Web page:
25 January 2021
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6 reasons why CommBank is top of the class

Paul Rickard
14 May 2020

Wednesday’s third quarter profit update from the Commonwealth Bank (CBA) shows why it is in a class of its own and deserves to be priced at a premium to its major bank rivals. Try this snapshot of key outcomes:

  • Home loans: CBA was the only bank to record an increase in its home loan book. It grew loans in the March quarter by $4bn to a total of $481bn, 1.2 times the growth rate for the overall market. By comparison, ANZ shed $1bn of home loan balances in the half year to $264bn, NAB lost $2bn to $302bn and Westpac went backwards by $3bn to $446bn;
  • Deposits: CBA grew household deposits 1.6 times faster than the market, a net increase of $5bn over the quarter;
  • Funding: CBA is 70% funded by customer deposits, which are typically more stable and less expensive. The balance is funded by capital and more expensive/more volatile wholesale debt. ANZ is only 52% funded by customer deposits, NAB is 57% and Westpac is 63%;
  • Expense control: In the quarter, CBA reduced underlying operating expenses by 1%. ANZ, which had been the leader in expense management, kept growth flat in the half year. At NAB, operating expenses rose by 0.4%, while Westpac recorded an increase of 1.4%;
  • Provisions: Each bank made a sizeable “forward looking” provision to cover  expected bad debts and lost income arising from the Covid-19 pandemic. CBA is now the ”best provisioned” (this is viewed as a positive because it is prudent) with total provision coverage as a proportion of credit risk weighted assets at 1.65%. Westpac is next at 1.57%, ANZ at 1.45% and NAB is the laggard at 1.34%; and   
  • Capital: CBA’s CET 1 ratio (common equity tier 1) is 10.7%. Following announced divestments (including the sale of 55% of Colonial First State to KKR), it will rise to around 11.4%. ANZ’s CET 1 ratio is 10.9%, Westpac is 10.8% and NAB (after its $3.5bn capital raising) is 11.2%.

Interestingly, CBA detailed a comparison of its financial strength today compared to June 2008, the latter right in the middle of the GFC. Its CET 1 ratio then was 5.0%, today its 10.7% (11.4% with expected divestments). Total credit provisions were $1.7bn, today they are $6.4bn. Funding through customer deposits was 55%, today it is 70%. It held $50bn in liquid assets, today it holds $188bn.  

On the market, investors know that CBA is Australia’s best bank and have voted with their wallets. Although the overall return is negative, CBA’s relative performance over the last 6 months standouts compared to its major bank peers. As the table below shows, they are clustered around -40%, CBA in comparison has only shed 20%.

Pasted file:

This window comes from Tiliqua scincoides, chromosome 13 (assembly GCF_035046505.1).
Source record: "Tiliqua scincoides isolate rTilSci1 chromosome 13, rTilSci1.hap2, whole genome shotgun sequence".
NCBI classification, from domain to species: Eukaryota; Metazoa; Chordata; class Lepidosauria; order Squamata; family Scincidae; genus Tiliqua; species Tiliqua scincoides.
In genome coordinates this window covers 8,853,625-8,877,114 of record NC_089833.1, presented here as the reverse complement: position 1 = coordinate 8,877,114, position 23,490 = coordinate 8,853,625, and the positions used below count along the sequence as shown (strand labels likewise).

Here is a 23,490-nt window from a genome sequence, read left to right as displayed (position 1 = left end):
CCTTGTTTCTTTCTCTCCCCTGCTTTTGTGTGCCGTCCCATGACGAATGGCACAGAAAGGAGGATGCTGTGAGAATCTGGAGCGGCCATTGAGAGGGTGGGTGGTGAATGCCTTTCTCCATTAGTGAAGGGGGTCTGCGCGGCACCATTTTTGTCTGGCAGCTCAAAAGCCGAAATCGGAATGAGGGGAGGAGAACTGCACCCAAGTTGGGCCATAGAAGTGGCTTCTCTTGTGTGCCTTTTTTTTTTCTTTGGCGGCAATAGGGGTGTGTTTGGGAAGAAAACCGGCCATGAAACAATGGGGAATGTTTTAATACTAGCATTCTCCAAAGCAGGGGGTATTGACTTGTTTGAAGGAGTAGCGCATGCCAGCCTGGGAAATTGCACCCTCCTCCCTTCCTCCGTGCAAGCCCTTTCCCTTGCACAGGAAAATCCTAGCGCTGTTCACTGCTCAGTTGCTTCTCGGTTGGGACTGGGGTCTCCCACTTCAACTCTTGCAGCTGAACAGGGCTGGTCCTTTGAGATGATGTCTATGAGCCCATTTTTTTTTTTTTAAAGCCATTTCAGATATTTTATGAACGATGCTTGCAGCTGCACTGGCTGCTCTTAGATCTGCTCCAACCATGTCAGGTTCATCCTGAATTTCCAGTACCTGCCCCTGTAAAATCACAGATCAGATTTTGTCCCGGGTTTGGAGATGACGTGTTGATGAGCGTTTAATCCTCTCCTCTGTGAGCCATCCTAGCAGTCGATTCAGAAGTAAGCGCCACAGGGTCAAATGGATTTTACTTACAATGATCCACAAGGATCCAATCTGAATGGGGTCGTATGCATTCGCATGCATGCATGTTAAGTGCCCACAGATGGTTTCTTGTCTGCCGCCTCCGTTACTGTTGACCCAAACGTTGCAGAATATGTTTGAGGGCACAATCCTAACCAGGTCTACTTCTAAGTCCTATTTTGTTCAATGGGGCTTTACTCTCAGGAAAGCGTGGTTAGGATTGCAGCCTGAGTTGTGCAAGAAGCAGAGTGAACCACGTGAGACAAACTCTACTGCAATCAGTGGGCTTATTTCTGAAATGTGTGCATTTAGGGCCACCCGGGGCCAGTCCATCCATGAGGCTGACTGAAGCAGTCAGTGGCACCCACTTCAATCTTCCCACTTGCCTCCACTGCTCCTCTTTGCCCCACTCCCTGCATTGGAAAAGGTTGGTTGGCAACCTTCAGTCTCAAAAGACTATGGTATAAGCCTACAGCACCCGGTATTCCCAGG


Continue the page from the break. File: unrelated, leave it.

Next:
So is CBA now too expensive? One way to compare the relative value of banks is to look at forward price earnings multiples. According to FN Arena, the major brokers have CBA priced on a multiple of 14.3 times forecast FY21 earnings. ANZ is on a multiple of 9.9 times, NAB 10.7 times and Westpac 9.8 times. This puts CBA on a pricing premium of 35% to 45%.

For most of the last two decades, CBA has traded at a premium to the other major banks, but today’s premium is about as high as it has ever been. Eighteen months back at the height of CBA’s money laundering scandal and with the Royal Commission in full swing, the premium almost evaporated. The fact that it has been restored to a record high is a testament to its leadership, its superior technology, market leading positions, balance sheet strength and some missteps and underwhelming performance by its rivals.

Looking ahead, because no-one really knows what the impact of the Covid-19 pandemic will be on the economy and whether the recovery will be ‘V’ shaped, a more bearish ‘U’ shape or a super bearish ‘L’ shape, my hunch is that CommBank will stay in hot demand. It is the “strongest” of the big banks with the best team to navigate the crisis.

I like Westpac for “value” reasons. It has historically been the “number two” bank, but overwhelmed by its money laundering scandal, it sits at the bottom of the pack. While there is an argument that there isn’t really that many differences between the major banks, market performances over the last six months suggest otherwise. I think it is a combination of CommBank and Westpac.

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